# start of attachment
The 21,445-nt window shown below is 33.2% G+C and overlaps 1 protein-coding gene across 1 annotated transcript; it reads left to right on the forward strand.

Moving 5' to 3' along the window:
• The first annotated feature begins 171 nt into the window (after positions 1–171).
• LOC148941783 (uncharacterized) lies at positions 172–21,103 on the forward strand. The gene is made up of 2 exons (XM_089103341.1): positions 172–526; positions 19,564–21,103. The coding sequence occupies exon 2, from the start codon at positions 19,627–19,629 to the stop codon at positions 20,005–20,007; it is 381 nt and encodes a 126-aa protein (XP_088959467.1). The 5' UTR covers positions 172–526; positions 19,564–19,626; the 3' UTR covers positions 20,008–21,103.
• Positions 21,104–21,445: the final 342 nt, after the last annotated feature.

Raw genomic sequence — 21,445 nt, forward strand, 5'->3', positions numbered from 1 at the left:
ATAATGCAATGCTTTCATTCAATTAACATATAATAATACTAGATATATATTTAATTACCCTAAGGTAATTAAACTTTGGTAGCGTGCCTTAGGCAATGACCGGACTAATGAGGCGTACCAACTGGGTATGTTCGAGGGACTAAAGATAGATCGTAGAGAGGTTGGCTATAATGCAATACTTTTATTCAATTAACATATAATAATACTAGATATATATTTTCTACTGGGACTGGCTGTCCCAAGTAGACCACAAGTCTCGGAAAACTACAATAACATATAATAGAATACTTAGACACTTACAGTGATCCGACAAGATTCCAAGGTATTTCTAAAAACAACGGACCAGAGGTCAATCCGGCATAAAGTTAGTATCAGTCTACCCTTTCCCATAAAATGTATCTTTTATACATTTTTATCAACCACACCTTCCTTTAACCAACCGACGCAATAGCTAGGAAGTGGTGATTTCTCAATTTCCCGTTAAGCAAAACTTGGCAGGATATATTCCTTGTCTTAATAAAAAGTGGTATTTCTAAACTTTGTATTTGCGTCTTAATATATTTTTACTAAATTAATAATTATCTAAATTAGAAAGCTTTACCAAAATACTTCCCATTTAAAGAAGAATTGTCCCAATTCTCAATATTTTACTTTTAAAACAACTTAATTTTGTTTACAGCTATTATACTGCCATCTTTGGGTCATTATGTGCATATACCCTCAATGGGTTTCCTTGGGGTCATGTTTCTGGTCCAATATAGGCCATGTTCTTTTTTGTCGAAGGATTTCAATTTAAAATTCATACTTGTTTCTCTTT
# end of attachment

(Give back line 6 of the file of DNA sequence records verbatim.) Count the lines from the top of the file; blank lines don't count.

Raw genomic sequence — 21,445 nt, forward strand, 5'->3', positions numbered from 1 at the left: